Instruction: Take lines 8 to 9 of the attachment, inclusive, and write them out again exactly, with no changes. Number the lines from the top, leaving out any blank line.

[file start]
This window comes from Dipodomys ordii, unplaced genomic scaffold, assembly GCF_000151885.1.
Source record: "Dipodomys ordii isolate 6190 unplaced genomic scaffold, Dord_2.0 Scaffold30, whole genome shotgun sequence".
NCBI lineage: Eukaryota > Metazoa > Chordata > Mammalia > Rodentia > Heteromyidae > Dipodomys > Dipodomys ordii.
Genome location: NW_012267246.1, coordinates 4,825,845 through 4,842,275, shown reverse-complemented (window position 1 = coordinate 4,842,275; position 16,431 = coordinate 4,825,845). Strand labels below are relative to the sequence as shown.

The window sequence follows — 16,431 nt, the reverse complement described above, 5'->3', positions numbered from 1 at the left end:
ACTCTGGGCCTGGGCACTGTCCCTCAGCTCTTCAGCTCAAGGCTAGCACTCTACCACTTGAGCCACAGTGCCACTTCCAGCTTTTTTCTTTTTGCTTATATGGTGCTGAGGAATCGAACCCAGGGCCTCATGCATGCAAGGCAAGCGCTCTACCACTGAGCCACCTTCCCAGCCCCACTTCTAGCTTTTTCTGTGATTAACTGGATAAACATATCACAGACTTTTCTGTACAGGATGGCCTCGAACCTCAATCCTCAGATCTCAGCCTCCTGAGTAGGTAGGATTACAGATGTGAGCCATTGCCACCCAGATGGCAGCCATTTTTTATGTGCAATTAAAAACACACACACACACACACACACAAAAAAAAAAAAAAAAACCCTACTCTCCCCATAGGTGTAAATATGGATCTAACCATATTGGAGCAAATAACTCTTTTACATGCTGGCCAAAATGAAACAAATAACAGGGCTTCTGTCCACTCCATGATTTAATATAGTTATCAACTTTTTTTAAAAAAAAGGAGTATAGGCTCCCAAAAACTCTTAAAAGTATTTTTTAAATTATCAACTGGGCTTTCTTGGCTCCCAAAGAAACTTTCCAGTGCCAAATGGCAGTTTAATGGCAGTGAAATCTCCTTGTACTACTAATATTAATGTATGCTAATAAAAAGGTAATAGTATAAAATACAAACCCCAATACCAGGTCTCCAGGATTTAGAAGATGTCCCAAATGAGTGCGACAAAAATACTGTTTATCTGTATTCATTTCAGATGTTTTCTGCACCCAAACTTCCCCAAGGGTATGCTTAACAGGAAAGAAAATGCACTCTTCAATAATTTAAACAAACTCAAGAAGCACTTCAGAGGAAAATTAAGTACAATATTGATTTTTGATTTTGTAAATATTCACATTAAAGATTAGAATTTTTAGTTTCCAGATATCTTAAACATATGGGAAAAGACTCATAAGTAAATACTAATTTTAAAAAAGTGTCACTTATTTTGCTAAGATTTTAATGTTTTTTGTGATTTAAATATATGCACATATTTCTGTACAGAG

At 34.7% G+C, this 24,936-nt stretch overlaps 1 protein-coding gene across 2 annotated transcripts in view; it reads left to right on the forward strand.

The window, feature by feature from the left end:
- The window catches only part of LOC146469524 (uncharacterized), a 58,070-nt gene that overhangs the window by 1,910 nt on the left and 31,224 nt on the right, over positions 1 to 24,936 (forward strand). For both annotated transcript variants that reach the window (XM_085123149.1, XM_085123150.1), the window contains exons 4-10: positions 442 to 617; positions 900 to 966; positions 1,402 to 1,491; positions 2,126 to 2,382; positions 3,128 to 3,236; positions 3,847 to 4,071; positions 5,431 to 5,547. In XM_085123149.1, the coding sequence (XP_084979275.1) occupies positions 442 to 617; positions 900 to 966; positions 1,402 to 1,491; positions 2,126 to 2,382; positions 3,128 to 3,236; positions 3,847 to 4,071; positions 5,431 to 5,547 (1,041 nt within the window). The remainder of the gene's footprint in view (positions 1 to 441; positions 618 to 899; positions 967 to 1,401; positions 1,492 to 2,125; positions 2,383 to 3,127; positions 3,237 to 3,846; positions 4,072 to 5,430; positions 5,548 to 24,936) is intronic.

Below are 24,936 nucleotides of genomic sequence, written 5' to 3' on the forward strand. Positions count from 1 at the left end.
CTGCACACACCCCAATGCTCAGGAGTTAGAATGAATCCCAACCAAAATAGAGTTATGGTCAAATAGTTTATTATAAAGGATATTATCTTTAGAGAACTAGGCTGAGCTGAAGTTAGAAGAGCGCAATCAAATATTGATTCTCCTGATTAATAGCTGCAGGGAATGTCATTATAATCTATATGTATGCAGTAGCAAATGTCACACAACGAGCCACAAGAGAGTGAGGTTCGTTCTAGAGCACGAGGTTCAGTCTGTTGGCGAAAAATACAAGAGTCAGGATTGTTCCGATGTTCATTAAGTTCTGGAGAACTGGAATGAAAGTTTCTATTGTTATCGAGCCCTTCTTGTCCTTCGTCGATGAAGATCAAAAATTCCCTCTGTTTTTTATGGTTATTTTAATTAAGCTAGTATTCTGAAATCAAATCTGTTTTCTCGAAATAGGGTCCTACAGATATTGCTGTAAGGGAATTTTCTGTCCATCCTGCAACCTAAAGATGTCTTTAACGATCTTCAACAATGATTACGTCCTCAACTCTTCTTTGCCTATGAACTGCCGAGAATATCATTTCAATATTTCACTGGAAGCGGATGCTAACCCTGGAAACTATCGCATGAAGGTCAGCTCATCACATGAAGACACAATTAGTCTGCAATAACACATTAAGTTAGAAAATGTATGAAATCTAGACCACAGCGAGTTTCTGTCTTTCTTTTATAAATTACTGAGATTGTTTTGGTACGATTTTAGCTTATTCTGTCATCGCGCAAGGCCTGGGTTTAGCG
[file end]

The window, feature by feature from the left end:
- The window catches only part of LOC146469524 (uncharacterized), a 58,070-nt gene that overhangs the window by 1,910 nt on the left and 31,224 nt on the right, over positions 1 to 24,936 (forward strand). For both annotated transcript variants that reach the window (XM_085123149.1, XM_085123150.1), the window contains exons 4-10: positions 442 to 617; positions 900 to 966; positions 1,402 to 1,491; positions 2,126 to 2,382; positions 3,128 to 3,236; positions 3,847 to 4,071; positions 5,431 to 5,547. In XM_085123149.1, the coding sequence (XP_084979275.1) occupies positions 442 to 617; positions 900 to 966; positions 1,402 to 1,491; positions 2,126 to 2,382; positions 3,128 to 3,236; positions 3,847 to 4,071; positions 5,431 to 5,547 (1,041 nt within the window). The remainder of the gene's footprint in view (positions 1 to 441; positions 618 to 899; positions 967 to 1,401; positions 1,492 to 2,125; positions 2,383 to 3,127; positions 3,237 to 3,846; positions 4,072 to 5,430; positions 5,548 to 24,936) is intronic.